Caveat number two--an extension of number one--is the role model invoked, though not identified: Hawkeye Pierce, also of M*A*S*H celebrity. Beyond him there is no back-up; either he can do it, or it cannot be done in time to make a difference. (I've been there and done that, too.) He is the characteristic feminized male: sensitive, caring, given to situational histrionics and loss of emotional control; he copes inadequately with his position as he ministers to the wounded.

More appropriate role models might be the role of Wilbur "Bull" Meechum (aka The Great Santini) or Pete "Maverick" Mitchell (Top Gun); confident and secure, albeit with some flaws, and courageous, though some may be bluster. Don't like fiction? O.K.

Real life examples come to mind, including George Washington, Robert E. Lee, John J. "Black Jack" Pershing, and George S. "Blood and Guts" Patton. Earlier examples might include the Greeks, "Iron Gut" Epaminondas, and Alexander the Great; later examples, H. Norman Schwarzkopf and Raymond Odierno. Oppositional examples: George B. McClellan and Bernard Law Montgomery, who, while not patsies were given to hesitation and insecurity, along with Omar Bradley and Colin Powell.

These don't make the tome less worth a read, but if we're to resolve the riddle of doing what is necessary we must properly define the problem. There will be inadequate resolution without recognizance of the significance of the removal of honor and the modern requirement that combatants be more sensitive.

There has been "Battle Fatigue" or "Post-Traumatic Stress Disorder" on occasions throughout history, but its presence is orders of magnitude more prevalent now than before. Some of this is due to the constancy of threat in modern war, but as discussed in Honor, there is much more to it than that. Reconsideration and its reconstruction is required. Repeated here is a quote from my review of "Honor":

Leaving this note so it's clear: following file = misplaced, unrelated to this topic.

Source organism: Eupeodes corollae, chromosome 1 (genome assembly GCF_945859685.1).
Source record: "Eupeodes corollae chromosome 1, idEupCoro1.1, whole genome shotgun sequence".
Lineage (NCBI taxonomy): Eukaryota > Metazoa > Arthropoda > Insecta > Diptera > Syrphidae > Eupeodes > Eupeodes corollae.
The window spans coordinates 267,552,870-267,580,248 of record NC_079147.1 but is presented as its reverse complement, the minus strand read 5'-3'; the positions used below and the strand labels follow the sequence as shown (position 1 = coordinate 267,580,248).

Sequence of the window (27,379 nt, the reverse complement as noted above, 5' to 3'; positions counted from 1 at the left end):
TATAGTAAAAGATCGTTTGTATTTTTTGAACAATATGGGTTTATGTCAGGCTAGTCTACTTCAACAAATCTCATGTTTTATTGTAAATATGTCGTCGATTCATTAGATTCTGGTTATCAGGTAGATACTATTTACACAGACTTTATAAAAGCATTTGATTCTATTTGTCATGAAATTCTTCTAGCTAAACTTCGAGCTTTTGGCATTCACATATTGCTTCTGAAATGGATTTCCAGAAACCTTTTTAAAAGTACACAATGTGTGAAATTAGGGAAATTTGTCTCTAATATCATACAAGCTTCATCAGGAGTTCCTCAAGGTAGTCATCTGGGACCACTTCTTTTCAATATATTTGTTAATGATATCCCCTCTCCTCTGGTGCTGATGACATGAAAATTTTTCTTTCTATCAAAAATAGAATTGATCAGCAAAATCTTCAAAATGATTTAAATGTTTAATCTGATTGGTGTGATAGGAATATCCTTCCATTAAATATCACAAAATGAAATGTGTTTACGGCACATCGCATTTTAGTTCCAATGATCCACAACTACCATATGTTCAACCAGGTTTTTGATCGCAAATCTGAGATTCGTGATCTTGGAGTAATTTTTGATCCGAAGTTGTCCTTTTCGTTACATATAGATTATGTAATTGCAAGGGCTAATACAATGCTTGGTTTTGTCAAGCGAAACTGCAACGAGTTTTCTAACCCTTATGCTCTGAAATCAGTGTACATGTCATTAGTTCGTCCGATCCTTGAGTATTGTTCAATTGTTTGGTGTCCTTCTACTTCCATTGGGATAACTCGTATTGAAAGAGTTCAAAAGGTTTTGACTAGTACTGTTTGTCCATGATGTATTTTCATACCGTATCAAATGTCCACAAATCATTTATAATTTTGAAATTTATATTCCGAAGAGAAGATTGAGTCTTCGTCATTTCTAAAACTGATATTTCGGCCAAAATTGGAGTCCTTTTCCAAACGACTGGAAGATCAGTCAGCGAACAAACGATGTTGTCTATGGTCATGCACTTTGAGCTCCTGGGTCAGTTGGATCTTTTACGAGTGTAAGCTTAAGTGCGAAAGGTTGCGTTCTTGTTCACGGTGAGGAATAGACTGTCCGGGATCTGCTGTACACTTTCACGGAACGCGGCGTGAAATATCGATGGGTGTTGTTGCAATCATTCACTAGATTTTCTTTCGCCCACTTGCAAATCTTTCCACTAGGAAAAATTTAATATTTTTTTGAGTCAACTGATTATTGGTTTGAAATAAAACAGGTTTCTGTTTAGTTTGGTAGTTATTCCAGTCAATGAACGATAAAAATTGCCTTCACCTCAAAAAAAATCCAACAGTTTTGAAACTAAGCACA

"The long view of human history suggests that our choice is eventually going to be not between the liberal, unisex, pacifistic society of the feminist ideal and some throwback to caveman honor, but between some throwback to caveman honor and some more civilized variant of the long-dormant Western variety. . . . The honor-crazed Muslim fanatics who are blowing up women and children along with themselves are . . . equally stark in the alternative they pose to Western ways. Unless those ways include and are understood by all to include, honorable ways of making war on that alternative, the alternative must triumph." (Please re-read this quotation again, carefully.)

* full disclosure: my daughter is founder and CEO of Homeward Deployed--web address: http://www.homewarddeployed.org/ an organization which deals with many of the situations which arise when snipers are reintegrated into society as salesmen, and the severely handicapped seek worthwhile employment and sustenance Families are assisted in coping with, and helping returning warriors. Log on. You might want to make a contribution to this necessary and worthwhile organization.

Posted by Curmudgeon at 2:31 PM